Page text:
GP who ran illegal adoptions was a heroine, says daughter
Published 07/01/2013 | 05:00
THE daughter of a GP who arranged illegal adoptions has said she doesn't know how many children were given to prospective parents by her mother – but described her as a "heroine" for her actions.
Marie McDermott said she was away in university while the late Co Monaghan doctor Irene Creedon helped parents adopt the children, who were registered as being born in her surgery in Carrickmacross.
She says that she is "so upset" that Dr Creedon – who died 10 years ago – is now being remembered for the controversial adoptions.
Ms McDermott was commenting after one of the adopted children spoke out about her illegal adoption, and how it had made it almost impossible for her to find out who her birth parents are.
Margaret Norton (40) told how her adoptive parents collected her from the car park of a Co Louth hotel three days after she was born in 1972.
The only clue as to where her parents were from was that her birth was registered at Dr Creedon's office: 31 O'Neill Street, Carrickmacross.
Her adoptive parents – who both died last year – were wrongly recorded as being her birth parents on her birth certificate.
Ms Norton told the Irish Independent that since starting her campaign to find her birth parents, five other people have contacted her to say they suspect Dr Creedon arranged their adoptions without the knowledge of the proper authorities.
The GP's daughter confirmed that she was aware her mother had arranged the unofficial adoptions.
Asked last night if she knew how many adoptions took place, she said: "I haven't a clue. I was away at university, I was away married in England."
She said she stood by comments describing her mother "a heroine" and said: "Lots of girls had babies who were hidden or given away back then. It was very sad and people were ashamed. Mammy helped a lot of those people."
She had explained that "paperwork wasn't something they were strict about back then", adding: "That's changed for the better.
"It was different times. She did wonderful work and I'm so upset that this is her 10th anniversary present."
She said: "Some people don't want to be found but I do understand that people have a right to know who they are."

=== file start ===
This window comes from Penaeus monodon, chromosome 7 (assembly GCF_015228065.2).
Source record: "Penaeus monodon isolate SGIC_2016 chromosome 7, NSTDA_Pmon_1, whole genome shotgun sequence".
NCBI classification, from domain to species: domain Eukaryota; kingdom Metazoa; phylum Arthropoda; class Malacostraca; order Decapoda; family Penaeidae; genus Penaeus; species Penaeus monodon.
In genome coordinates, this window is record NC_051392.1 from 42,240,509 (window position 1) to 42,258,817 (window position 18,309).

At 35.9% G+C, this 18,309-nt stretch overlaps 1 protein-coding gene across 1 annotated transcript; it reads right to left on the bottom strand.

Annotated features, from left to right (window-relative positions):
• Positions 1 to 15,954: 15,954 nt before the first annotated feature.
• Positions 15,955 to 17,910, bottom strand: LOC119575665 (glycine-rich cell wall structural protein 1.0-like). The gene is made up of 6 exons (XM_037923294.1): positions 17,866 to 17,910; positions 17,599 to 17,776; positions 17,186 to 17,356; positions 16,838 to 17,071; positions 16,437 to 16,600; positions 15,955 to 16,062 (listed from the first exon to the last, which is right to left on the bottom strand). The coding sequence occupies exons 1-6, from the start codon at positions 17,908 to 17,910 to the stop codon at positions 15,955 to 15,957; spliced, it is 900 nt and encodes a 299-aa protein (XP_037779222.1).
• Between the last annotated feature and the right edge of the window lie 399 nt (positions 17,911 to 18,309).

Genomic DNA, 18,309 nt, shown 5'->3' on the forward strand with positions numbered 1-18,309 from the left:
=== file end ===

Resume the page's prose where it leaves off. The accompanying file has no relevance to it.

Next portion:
Ms Norton, meanwhile, hopes to make contact with her birth parents but is facing extreme difficulty in doing so. She told the Irish Independent that she had "no animosity" towards anyone involved in her adoption including Dr Creedon, because – as she put it – "I think everybody was trying to do the right thing."
She said her only misgiving was that the GP "didn't have the foresight to see that down the line here there might be a problem."
She said: "That's why I think the finger is to be pointed. Not at what she was doing, but at the fact that nobody looked far enough ahead."
Mr Norton was adopted by a couple living in Dublin, but said her adoptive parents knew about the service offered by the Carrickmacross doctor because her adoptive mother was from the region.
Regarding her birth mother, she said: "I genuinely feel she did what she felt she had to do at the time."
She added: "I suppose the doctor did what she felt she had to do and then my adoptive parents were only delighted.
"I have no animosity towards anybody involved, absolutely none, because like I said – and I can't say this often enough – I've had a very privileged life."
She has spoken anonymously on local and national radio in recent months, appealing for her birth parents to contact her.
According to Ms Norton – who was told at an early age that she had been adopted – she became more curious about them as she grew older, saying: "It's just human instinct to want to know where you came from.
"The only message I would have for her (my mother) is that she would be brave enough to make contact with me anonymously if she needs to."